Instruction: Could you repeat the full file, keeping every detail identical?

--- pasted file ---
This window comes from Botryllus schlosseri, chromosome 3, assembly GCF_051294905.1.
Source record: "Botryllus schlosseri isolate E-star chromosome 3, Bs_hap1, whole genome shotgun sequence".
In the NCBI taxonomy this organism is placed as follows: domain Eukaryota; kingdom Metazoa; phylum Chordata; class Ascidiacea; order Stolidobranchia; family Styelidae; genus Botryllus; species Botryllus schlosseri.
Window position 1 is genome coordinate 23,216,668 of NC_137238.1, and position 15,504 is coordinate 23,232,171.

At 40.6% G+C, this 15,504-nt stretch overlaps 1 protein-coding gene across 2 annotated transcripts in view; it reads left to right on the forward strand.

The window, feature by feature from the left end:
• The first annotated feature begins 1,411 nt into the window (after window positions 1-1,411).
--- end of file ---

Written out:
This window comes from Botryllus schlosseri, chromosome 3, assembly GCF_051294905.1.
Source record: "Botryllus schlosseri isolate E-star chromosome 3, Bs_hap1, whole genome shotgun sequence".
In the NCBI taxonomy this organism is placed as follows: domain Eukaryota; kingdom Metazoa; phylum Chordata; class Ascidiacea; order Stolidobranchia; family Styelidae; genus Botryllus; species Botryllus schlosseri.
Window position 1 is genome coordinate 23,216,668 of NC_137238.1, and position 15,504 is coordinate 23,232,171.

At 40.6% G+C, this 15,504-nt stretch overlaps 1 protein-coding gene across 2 annotated transcripts in view; it reads left to right on the forward strand.

The window, feature by feature from the left end:
• The first annotated feature begins 1,411 nt into the window (after window positions 1-1,411).